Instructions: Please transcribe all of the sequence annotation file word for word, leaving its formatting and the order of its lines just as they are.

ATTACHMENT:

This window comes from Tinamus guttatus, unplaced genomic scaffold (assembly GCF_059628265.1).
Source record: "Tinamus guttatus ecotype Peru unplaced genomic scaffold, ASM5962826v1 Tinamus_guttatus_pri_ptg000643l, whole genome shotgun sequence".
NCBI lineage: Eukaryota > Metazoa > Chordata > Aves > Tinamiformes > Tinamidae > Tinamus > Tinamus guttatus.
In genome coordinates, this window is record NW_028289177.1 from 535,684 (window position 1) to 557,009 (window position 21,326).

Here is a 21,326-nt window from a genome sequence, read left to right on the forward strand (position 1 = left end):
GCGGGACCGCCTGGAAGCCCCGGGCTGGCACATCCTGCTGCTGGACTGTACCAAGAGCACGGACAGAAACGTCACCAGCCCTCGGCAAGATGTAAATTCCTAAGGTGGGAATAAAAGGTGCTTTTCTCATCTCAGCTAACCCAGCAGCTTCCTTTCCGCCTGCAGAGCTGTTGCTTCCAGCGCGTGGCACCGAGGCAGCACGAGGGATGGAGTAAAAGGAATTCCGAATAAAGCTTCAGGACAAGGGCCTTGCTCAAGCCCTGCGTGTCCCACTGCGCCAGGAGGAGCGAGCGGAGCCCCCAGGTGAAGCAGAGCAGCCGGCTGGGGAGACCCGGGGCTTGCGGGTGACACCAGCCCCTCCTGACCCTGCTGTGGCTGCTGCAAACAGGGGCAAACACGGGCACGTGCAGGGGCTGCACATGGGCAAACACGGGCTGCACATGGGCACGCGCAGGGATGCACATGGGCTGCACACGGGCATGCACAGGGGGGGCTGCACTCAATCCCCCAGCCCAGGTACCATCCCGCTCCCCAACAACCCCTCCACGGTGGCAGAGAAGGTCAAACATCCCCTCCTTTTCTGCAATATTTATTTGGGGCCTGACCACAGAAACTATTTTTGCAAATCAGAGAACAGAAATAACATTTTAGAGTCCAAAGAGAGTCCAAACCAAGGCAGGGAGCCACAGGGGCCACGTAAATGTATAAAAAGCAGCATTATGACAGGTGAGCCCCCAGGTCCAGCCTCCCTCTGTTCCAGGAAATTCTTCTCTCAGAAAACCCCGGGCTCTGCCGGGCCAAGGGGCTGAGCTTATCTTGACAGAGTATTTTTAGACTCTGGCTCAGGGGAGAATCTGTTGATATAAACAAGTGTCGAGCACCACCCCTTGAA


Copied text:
This window comes from Tinamus guttatus, unplaced genomic scaffold (assembly GCF_059628265.1).
Source record: "Tinamus guttatus ecotype Peru unplaced genomic scaffold, ASM5962826v1 Tinamus_guttatus_pri_ptg000643l, whole genome shotgun sequence".
NCBI lineage: Eukaryota > Metazoa > Chordata > Aves > Tinamiformes > Tinamidae > Tinamus > Tinamus guttatus.
In genome coordinates, this window is record NW_028289177.1 from 535,684 (window position 1) to 557,009 (window position 21,326).

Here is a 21,326-nt window from a genome sequence, read left to right on the forward strand (position 1 = left end):
GCGGGACCGCCTGGAAGCCCCGGGCTGGCACATCCTGCTGCTGGACTGTACCAAGAGCACGGACAGAAACGTCACCAGCCCTCGGCAAGATGTAAATTCCTAAGGTGGGAATAAAAGGTGCTTTTCTCATCTCAGCTAACCCAGCAGCTTCCTTTCCGCCTGCAGAGCTGTTGCTTCCAGCGCGTGGCACCGAGGCAGCACGAGGGATGGAGTAAAAGGAATTCCGAATAAAGCTTCAGGACAAGGGCCTTGCTCAAGCCCTGCGTGTCCCACTGCGCCAGGAGGAGCGAGCGGAGCCCCCAGGTGAAGCAGAGCAGCCGGCTGGGGAGACCCGGGGCTTGCGGGTGACACCAGCCCCTCCTGACCCTGCTGTGGCTGCTGCAAACAGGGGCAAACACGGGCACGTGCAGGGGCTGCACATGGGCAAACACGGGCTGCACATGGGCACGCGCAGGGATGCACATGGGCTGCACACGGGCATGCACAGGGGGGGCTGCACTCAATCCCCCAGCCCAGGTACCATCCCGCTCCCCAACAACCCCTCCACGGTGGCAGAGAAGGTCAAACATCCCCTCCTTTTCTGCAATATTTATTTGGGGCCTGACCACAGAAACTATTTTTGCAAATCAGAGAACAGAAATAACATTTTAGAGTCCAAAGAGAGTCCAAACCAAGGCAGGGAGCCACAGGGGCCACGTAAATGTATAAAAAGCAGCATTATGACAGGTGAGCCCCCAGGTCCAGCCTCCCTCTGTTCCAGGAAATTCTTCTCTCAGAAAACCCCGGGCTCTGCCGGGCCAAGGGGCTGAGCTTATCTTGACAGAGTATTTTTAGACTCTGGCTCAGGGGAGAATCTGTTGATATAAACAAGTGTCGAGCACCACCCCTTGAA